E. Fleige, M.A. Quadir, R. Haag, Stimuli-responsive polymeric nanocarriers for the controlled transport of active compounds: concepts and applications. Adv. Drug Del. Rev. 64, 866–884 (2012)CrossRefGoogle Scholar
  11. 11.
    G.V. Joshi, B.D. Kevadiya, H.C. Bajaj, Design and evaluation of controlled drug delivery system of buspirone using inorganic layered clay mineral. Micropor. Mesopor. Mater. 132(3), 526–530 (2010)CrossRefGoogle Scholar
  12. 12.
    Z. Zhong Zhang, D.L. Sparks, N.C. Scrivner, Sorptlon and desorption of quaternary amine cations on clays. Environ. Sci. Technol. 27, 1625–1631 (1993)CrossRefGoogle Scholar
  13. 13.
    M.G. Apps, A.J. Ammit, A. Gu, N.J. Wheate, Analysis of montmorillonite clay as a vehicle in platinum anticancer drug delivery. Inorg. Chimica. Acta. 421, 513–518 (2014)CrossRefGoogle Scholar
  14. 14.
    S.A. Boyd, M.M. Mortland, C.T. Chiou, Sorption characteristic of organic compounds on hexadecyltrimethylammonium-smectite. Soil Sci. Soc. Am. J. 52, 652–657 (1998)CrossRefGoogle Scholar
  15. 15.
    S.H. Sonawane, P.L. Chaudhari, S.A. Ghodke, S. Ambade, A. Mirikar, A. Bane, S. Gulig, Combined effect of ultrasound and nanoclay on adsorption of phenol. Ultrason. Sonochem. 15, 1033–1037 (2008)CrossRefGoogle Scholar
  16. 16.
    M.I. Carretero, M. Pozo, Clay and non-clay minerals in the pharmaceutical and cosmetic industries. Part II Active ingredients. Appl. Clay. Sci. 47, 171–181 (2010)CrossRefGoogle Scholar
  17. 17.
    C. Vettori, D. Paffetti, G. Pieramellara, E. Stotzky, E. Gallori, Amplification of bacterial DNA bound on clay minerals by random amplified polymorphic DNA (RAPD) technique. FEMS Microbiol. Ecol. 20, 251–260 (1996)CrossRefGoogle Scholar
  18. 18.
    M.A. Osman, M. Ploetze, U.W. Suter, Surface treatment of clay minerals thermal stability, basal-plane spacing and surface coverage. J. Mater. Chem. 13(9), 2359–2366 (2003)CrossRefGoogle Scholar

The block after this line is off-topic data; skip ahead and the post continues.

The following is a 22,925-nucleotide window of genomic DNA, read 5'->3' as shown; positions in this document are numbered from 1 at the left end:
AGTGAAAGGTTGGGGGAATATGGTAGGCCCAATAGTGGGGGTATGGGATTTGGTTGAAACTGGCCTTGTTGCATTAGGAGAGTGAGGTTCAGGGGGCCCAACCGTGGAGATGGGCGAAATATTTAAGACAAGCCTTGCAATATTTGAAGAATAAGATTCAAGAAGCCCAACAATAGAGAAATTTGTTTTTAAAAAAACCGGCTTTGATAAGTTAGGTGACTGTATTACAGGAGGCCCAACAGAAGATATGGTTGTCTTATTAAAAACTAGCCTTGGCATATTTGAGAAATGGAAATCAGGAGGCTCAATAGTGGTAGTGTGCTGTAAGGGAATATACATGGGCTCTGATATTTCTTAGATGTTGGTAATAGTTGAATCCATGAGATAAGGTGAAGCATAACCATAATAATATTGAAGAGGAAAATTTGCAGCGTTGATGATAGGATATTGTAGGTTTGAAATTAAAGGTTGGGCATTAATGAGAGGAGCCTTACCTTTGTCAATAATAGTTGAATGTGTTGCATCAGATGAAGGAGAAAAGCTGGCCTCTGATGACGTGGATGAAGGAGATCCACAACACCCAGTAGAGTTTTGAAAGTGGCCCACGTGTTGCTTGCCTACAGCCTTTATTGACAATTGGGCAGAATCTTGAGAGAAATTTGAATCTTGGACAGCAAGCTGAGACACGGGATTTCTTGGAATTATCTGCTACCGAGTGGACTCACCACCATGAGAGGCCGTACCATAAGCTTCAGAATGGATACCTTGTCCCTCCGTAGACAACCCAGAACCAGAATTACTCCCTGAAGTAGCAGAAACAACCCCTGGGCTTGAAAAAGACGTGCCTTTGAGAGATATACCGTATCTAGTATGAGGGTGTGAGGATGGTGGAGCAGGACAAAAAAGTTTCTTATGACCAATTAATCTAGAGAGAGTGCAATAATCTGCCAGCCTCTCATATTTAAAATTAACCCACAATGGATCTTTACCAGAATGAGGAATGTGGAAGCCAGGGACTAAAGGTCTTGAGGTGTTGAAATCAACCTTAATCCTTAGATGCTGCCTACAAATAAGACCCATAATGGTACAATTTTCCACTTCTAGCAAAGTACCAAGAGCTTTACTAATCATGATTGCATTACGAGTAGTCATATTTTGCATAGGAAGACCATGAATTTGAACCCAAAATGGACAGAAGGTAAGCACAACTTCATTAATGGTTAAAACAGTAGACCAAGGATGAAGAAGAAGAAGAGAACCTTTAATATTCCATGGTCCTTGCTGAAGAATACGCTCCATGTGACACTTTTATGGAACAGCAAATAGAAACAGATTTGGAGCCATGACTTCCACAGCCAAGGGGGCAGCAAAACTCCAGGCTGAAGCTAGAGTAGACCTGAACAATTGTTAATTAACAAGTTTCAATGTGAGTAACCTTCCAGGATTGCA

19. 19.
    H.Y. Wei, N. Li, D.S. Tong, C.H. Zhou, C.X. Lin, C.Y. Xu, Adsorption of proteins and nucleic acids on clay minerals and their interactions: a review. Appl. Clay Sci. 80–81, 443–452 (2013)Google Scholar
  20. 20.
    E. Abdullayev, R. Price, D. Shchukin, Y. Lvov, Halloysite tubes as nanocontainers for anticorrosion coating with benzotriazole. Appl. Mater. Interf. 1(7), 1437–1443 (2009)CrossRefGoogle Scholar
  21. 21.
    V. Vergaro, Y.M. Lvov, S. Leporatti, Halloysite clay nanotubes for resveratrol delivery to cancer cells. Macromol. Biosci. 12(9), 1265–1271 (2012)CrossRefGoogle Scholar
  22. 22.
    H. Hemmatpour, V. Haddadi-Asl, H. Roghani-Mamaqani, Synthesis of pH-sensitive poly (N, N-dimethylaminoethyl methacrylate)-grafted halloysite nanotubes for adsorption and controlled release of DPH and DS drugs. Polymer 65, 143–153 (2015)CrossRefGoogle Scholar
  23. 23.
    E. Joussein, S. Petit, J. Churchman, B. Delvaux, B. Theng, D. Righi, Halloysite clay minerals—a review. Clay Miner. 40, 383–426 (2005)CrossRefGoogle Scholar
  24. 24.
    E. Abdullayev, Y. Lvov, Clay nanotubes for corrosion inhibitor encapsulation: release control with end stoppers. J. Mater. Chem. 20, 6681–6687 (2010)CrossRefGoogle Scholar
  25. 25.
    Y.M. Lvov, D.G. Shchukin, H. Mohwald, R.R. Price, Halloysite clay nanotubes for controlled release of protective agents. ACS Nano 2(5), 814–820 (2008)CrossRefGoogle Scholar
  26. 26.
    S.R. Levis, P.B. Deasy, Characterisation of halloysite for use as a microtubular drug delivery system. Int. J. Pharm. 243, 125–134 (2002)CrossRefGoogle Scholar
  27. 27.
    Q. Wang, J. Zhang, A. Wang, Alkali activation of halloysite for adsorption and release of ofloxacin, Alkali activation of halloysite for adsorption and release of ofloxacin. Appl. Surf. Sci. 287, 54–61 (2013)CrossRefGoogle Scholar
  28. 28.
    A. Zhang, L. Pan, H. Zhang, S. Liu, Y. Ye, M. Xia, X. Chen, Effects of acid treatment on the physico-chemical and pore characteristics of halloysite. Colloids Surf. B 396, 182–188 (2012)CrossRefGoogle Scholar
  29. 29.
    E. Abdullayev, A. Joshi, W. Wei, Y. Zhao, Y. Lvov, Enlargement of halloysite clay nanotube lumen by selective etching of aluminum oxide. ACS Nano 6(8), 7216–7226 (2012)CrossRefGoogle Scholar
  30. 30.
    W.O. Yah, A. Takahara, Y.M. Lvov, Selective modification of halloysite lumen with octadecyl phosphonic acid: new inorganic tubular micelle. Am. Chem. Soc. 134, 1853–1859 (2012)CrossRefGoogle Scholar
  31. 31.
    E. Horvath, J. Kristof, R. Kurdi, E. Mako, V. Khunova, Study of urea intercalation into halloysite by thermoanalytical and spectroscopic techniques. J. Therm. Anal. Calorim. 105, 53–59 (2011)CrossRefGoogle Scholar
  32. 32.
    P. Yuan, S.J. Antill, P.D. Southon, Z. Liu, C.J. Kepert, M.E.R. Green, J.M. Hook, Functionalization of halloysite clay nanotubes by grafting with γ-aminopropyltriethoxysilane. J. Phys. Chem. C 112, 15742–15751 (2008)CrossRefGoogle Scholar
  33. 33.